To prove to someone who loves me and worries about me that I was not depressed, I made a doctor’s appointment I had been putting off making.
My ailment was digestive, or rather, excretory, and had not been particularly terrible, but was a change for the worse and had persisted for a few weeks. She kept urging me to see a doctor, rather than find out, God forbid, I had colon cancer only after the disease had too firm a foothold to dislodge. Since I kept mentioning it, she kept reminding me, with mounting exasperation, that I should see a doctor.
My doctor was on vacation, but his nurse practitioner would be able to see me fairly soon. My experience with this woman was mixed, she was defensive, short-tempered and had a wavering attention span. She asked questions and did not listen all the way through the answer. She scolded and defended herself instead of cutting to the chase and solving the problem. I’d felt very mature overlooking what an unlikable person she could be on a previous visit. My gut told me not to bother with her, but my gut was also giving me problems the internet had no ready answers about.
In any case, I knew my doctor would probably only refer me to a gastroenterologist. One of my hesitations of getting involved with doctors was paying unknowable fees of hundreds of dollars to a referring doctor, and even more to a specialist, to have a series of diagnostic tests I’d also have to pay for “out of pocket” though I pay a premium to an insurance company every month.
I purchase Obamacare, a small, deeply flawed step towards controlling health care costs and lessening the unconscionable number of Americans who die for lack of affordable health care. One frustration of this Great Compromise is that a consumer can’t find out the price of an office visit until the office she or he visits submits a bill to the private health insurance company. The insurance company sends a copy of the claim to the patient and informs the doctor’s office of the negotiated rate and the patient gets a bill. I have a folder full of these bills, many of which I am not responsible to pay, some of which are in collection against me. The difficulty of finding out which I owe and which I don’t is a vexation that is bad for the health of everyone effected by this complicated private health insurance law.
The nurse practitioner spent much of our twenty minute meeting searching the internet for information on an odd symptom I had already researched: pink mucus. She meticulously typed in every aspect of our conversation for her on-line records but, although bowel conditions are often effected by such things, never asked about changes in diet, circumstance, stress, sleep, mood. She had never heard of pink mucus in the stool. She was concerned that she’d never heard of this.
“Shall I do a rectal exam to see if you have a hemorrhoid?” she asked.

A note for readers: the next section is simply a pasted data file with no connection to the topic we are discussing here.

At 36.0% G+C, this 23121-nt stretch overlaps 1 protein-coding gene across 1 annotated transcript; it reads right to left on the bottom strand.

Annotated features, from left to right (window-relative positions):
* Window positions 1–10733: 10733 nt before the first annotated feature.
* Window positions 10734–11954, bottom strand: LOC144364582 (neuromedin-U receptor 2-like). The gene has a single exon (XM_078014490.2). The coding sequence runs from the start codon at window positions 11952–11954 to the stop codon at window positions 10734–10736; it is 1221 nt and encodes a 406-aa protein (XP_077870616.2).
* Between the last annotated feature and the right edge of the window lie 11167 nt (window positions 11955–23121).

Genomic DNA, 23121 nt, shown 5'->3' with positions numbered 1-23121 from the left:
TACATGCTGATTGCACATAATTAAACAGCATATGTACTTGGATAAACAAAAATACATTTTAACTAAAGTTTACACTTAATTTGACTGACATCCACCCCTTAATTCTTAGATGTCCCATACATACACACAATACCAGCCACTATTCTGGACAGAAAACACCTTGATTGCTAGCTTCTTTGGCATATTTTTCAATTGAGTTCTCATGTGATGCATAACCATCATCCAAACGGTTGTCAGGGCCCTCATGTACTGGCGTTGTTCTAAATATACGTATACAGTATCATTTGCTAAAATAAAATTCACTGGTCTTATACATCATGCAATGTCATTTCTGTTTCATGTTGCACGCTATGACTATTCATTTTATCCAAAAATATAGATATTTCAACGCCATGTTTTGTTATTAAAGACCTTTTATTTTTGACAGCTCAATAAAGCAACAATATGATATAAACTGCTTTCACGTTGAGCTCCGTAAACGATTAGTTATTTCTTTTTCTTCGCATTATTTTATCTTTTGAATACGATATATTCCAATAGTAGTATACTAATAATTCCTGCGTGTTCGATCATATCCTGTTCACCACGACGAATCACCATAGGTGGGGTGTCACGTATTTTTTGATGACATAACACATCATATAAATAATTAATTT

“Would an external hemorrhoid cause this symptom?” I asked.
“No,” she answered, “but an internal hemorrhoid might.”
“Would your exam be able to tell you if I had an internal hemorrhoid?” I asked.
“No,” she admitted. I declined her invitation for a rectal exam. My rectum was already fairly sore, in any case, inflamed, in fact. She advised me to use soft, moist wipes instead of toilet paper and sent me for a blood test.
She had no other advice whatsoever, except to get to a GI doctor ASAP. I reminded her I’d had a recent colonoscopy (a “fully covered” preventive service they are still billing me for…) and that it was therefore unlikely that I’d developed a serious condition in a matter of months. I also knew, from my research, that diagnosing bowel trouble was a matter of ruling out a number of conditions and a likely diagnosis of IBS which is famously triggered by stress.
I was also not looking forward to paying hundreds of dollars to have these things ruled out. In any case, it didn’t feel like an emergency situation and the symptoms had not become any worse over those weeks.
A snippy phone message arrived two days after the visit urging me to get to the specialist ASAP. A couple more snippy messages followed, one informed me there was an inflammation shown on the blood work. Each message urged me to go see the specialist ASAP. I’d been out of phone range, upstate, and didn’t get these until I got back to the city. I called the office a few days later and had a copy of my blood test results sent to me. They were mostly within the normal range and arrived without any accompanying comments.
Punchline # 1: consciously changed my sloppy diet back to a more regular high fiber one, got some more physical exercise, completed some challenging work that had been dogging me, got a few nights of decent sleep: pink mucus and other symptoms gone, problem solved.
Punchline #2: bill from Patient Protection and Affordable Care Act for twenty minute visit to distracted nurse practitioner, plus three scolding voice mails: $180.
Everybody’s got to make a living. God bless America, y’all.